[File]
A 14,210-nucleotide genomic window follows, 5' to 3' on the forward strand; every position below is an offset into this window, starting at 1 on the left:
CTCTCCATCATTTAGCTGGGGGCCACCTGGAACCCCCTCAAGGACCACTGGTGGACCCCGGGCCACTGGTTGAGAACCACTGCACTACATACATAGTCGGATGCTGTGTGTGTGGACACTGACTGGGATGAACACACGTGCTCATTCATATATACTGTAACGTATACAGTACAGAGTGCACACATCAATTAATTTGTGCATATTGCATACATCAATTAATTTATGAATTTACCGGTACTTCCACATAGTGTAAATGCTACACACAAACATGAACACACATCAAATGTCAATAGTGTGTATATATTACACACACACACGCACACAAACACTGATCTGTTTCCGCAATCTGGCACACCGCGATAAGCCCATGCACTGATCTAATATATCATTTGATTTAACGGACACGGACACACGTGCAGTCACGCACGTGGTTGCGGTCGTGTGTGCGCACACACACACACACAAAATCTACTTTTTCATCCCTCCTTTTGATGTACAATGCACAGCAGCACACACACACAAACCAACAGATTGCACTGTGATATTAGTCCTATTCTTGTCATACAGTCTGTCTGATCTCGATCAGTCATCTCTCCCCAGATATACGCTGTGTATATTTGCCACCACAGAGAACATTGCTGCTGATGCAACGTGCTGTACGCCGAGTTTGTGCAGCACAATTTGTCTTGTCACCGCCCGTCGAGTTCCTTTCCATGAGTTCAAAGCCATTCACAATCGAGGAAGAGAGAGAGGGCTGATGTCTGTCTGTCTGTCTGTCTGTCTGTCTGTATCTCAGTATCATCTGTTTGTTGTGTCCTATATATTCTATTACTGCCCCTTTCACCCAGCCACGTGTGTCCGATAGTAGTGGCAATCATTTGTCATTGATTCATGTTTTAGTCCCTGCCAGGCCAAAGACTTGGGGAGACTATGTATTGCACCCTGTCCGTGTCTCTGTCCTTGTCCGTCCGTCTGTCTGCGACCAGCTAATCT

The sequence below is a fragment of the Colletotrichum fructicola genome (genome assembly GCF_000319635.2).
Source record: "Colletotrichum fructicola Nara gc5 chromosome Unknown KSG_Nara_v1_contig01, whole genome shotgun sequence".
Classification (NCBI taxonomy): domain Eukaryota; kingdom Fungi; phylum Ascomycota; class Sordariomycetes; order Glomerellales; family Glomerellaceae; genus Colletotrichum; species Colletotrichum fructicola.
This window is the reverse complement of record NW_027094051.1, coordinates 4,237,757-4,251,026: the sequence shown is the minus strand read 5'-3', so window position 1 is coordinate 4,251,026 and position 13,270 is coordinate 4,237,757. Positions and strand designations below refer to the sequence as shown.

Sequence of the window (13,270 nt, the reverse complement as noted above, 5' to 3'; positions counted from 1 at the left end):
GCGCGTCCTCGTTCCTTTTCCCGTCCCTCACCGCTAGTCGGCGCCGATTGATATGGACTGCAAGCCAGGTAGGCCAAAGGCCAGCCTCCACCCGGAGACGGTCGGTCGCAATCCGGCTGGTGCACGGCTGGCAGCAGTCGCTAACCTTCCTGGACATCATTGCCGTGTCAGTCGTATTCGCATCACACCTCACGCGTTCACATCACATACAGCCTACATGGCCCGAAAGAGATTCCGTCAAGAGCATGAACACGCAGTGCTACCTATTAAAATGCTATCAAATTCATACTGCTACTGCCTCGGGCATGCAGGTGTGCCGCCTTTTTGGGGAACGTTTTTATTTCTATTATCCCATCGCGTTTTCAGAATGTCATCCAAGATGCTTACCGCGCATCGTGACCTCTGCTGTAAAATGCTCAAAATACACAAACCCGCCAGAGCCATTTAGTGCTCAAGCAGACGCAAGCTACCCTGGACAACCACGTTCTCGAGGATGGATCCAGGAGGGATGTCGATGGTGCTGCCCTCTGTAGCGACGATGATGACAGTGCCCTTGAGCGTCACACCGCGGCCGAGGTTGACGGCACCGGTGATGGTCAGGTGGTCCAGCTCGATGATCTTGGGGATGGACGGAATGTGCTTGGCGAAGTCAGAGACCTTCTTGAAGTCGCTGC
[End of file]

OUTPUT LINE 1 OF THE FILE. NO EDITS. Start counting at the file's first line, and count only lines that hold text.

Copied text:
A 14,210-nucleotide genomic window follows, 5' to 3' on the forward strand; every position below is an offset into this window, starting at 1 on the left: